by Natasha Brown, Pippa Bennett-Warner (Narrator)
Come of age in the credit crunch. Be civil in a hostile environment. Go to college, get an education, start a career. Do all the right things. Buy an apartment. Buy art. Buy a sort of happiness. But above all, keep your head down. Keep quiet. And keep going.
The narrator of Assembly is a black British woman. She is preparing to attend a lavish garden party at her boyfriend’s family estate, set deep in the English countryside. At the same time, she is considering the carefully assembled pieces of herself. As the minutes tick down and the future beckons, she can’t escape the question: is it time to take it all apart?
Assembly is a story about the stories we live within – those of race and class, safety and freedom, winners and losers.And it is about one woman daring to take control of her own story, even at the cost of her life. With a steely, unfaltering gaze, Natasha Brown dismantles the mythology of whiteness, lining up the debris in a neat row and walking away.
“Assembly” by Natasha Brown is a short snappy read that’s received a huge amount of praise since release. The book tells the story of a black British woman from a working class background through her stream of consciousness.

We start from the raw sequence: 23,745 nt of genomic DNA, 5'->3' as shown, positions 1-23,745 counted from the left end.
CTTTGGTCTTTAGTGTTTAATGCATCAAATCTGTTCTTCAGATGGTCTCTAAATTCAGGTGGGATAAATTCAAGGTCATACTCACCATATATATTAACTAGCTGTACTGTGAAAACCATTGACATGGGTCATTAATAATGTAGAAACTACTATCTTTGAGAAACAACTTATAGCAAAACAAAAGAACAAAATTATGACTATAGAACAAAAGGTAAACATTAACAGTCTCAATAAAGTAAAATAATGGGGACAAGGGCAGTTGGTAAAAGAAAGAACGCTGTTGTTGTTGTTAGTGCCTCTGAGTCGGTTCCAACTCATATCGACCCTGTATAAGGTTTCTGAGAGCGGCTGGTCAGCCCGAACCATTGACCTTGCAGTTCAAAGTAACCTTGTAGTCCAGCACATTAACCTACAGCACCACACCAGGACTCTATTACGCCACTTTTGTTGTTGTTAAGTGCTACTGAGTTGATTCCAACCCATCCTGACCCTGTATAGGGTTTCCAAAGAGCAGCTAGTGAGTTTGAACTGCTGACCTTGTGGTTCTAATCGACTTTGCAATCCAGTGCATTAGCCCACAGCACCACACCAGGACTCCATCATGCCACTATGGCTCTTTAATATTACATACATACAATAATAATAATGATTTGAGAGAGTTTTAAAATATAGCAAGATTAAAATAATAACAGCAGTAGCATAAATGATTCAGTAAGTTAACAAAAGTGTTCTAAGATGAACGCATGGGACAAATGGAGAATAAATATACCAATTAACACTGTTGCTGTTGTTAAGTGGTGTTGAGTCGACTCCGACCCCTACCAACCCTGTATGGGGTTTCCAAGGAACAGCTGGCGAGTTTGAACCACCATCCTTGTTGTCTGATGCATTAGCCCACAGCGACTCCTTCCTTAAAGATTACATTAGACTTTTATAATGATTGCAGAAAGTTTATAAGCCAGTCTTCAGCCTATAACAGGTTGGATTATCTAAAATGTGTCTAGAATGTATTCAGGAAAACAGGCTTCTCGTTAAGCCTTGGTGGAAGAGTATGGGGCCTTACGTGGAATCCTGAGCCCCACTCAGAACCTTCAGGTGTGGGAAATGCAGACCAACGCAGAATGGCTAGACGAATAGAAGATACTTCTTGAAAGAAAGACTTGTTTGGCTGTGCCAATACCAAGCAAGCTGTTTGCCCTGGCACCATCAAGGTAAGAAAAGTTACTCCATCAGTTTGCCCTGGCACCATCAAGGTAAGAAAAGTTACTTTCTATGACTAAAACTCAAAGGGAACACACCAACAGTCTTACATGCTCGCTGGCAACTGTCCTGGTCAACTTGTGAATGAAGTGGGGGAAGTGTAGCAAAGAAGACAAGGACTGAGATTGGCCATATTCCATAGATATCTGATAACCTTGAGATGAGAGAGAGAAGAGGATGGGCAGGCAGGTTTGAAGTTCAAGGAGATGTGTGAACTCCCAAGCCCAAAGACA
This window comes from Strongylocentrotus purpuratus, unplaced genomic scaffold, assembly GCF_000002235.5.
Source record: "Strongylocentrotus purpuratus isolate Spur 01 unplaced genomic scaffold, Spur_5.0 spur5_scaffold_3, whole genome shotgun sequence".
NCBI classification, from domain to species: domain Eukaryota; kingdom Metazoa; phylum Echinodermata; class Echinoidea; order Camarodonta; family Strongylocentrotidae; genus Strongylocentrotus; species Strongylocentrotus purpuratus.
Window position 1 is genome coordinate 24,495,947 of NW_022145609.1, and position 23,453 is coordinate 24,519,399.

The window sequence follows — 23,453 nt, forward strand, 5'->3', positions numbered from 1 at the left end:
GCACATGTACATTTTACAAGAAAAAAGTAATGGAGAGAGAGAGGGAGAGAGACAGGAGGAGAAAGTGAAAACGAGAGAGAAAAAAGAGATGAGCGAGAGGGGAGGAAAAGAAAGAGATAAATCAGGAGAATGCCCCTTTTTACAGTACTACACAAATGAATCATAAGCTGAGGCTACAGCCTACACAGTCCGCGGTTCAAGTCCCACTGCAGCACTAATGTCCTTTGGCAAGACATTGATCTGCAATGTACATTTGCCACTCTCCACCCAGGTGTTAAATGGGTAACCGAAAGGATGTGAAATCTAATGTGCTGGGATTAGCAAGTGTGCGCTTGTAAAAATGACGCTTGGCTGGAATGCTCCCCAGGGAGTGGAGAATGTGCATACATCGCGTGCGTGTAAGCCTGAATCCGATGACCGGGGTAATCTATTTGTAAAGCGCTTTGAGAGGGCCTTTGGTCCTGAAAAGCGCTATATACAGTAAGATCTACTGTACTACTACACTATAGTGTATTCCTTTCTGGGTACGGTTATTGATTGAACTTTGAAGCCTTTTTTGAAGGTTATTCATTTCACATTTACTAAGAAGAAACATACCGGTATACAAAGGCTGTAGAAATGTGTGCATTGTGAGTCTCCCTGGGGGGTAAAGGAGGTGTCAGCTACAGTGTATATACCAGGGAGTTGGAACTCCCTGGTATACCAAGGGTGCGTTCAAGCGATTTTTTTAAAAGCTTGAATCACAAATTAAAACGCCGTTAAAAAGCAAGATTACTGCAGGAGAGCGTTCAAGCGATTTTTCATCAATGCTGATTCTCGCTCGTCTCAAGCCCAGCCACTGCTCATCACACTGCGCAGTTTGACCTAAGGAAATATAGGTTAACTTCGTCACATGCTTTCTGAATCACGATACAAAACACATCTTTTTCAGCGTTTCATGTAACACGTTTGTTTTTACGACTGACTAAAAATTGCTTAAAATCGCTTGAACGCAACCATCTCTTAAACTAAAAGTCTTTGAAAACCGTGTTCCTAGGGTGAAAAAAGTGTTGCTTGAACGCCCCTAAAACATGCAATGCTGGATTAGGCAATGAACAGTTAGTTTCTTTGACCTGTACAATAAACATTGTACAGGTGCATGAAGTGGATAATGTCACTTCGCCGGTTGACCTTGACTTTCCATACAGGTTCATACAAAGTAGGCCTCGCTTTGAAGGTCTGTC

“Be the best. Work harder, work smarter. Exceed every expectation. But also, be invisible, imperceptible. Don’t make anyone uncomfortable. Don’t inconvenience. Exist in the negative only, the space around. Do not insert yourself into the main narrative. Go unnoticed. Become the air. Open your eyes.”
The narrative reveals the main character’s struggle with racism, sexism and sense of identity. I found it particularly interesting to think about how the narrator’s success may have been down to the fact that her employer was keen to support ‘token’ diversity in the workplace, rather than performance in the role, and I think books like this are a really important step in changing perspectives on hidden racism such as this. Some aspects of the story definitely made me think about my own views and preconceptions.
That said, I really struggled with the writing style, which reminded me a little of Jenny Offill’s “Weather”. I’m beginning to think that books told through a stream of consciousness just aren’t my thing, because despite the powerful meaning and message within these pages, I couldn’t really get into it.
Overall rating: “Assembly” is a short book with some powerful themes that certainly made me think and hopefully does the same to others. I really struggled with the writing style which wasn’t my cup of tea. This was a 2 star read for me.
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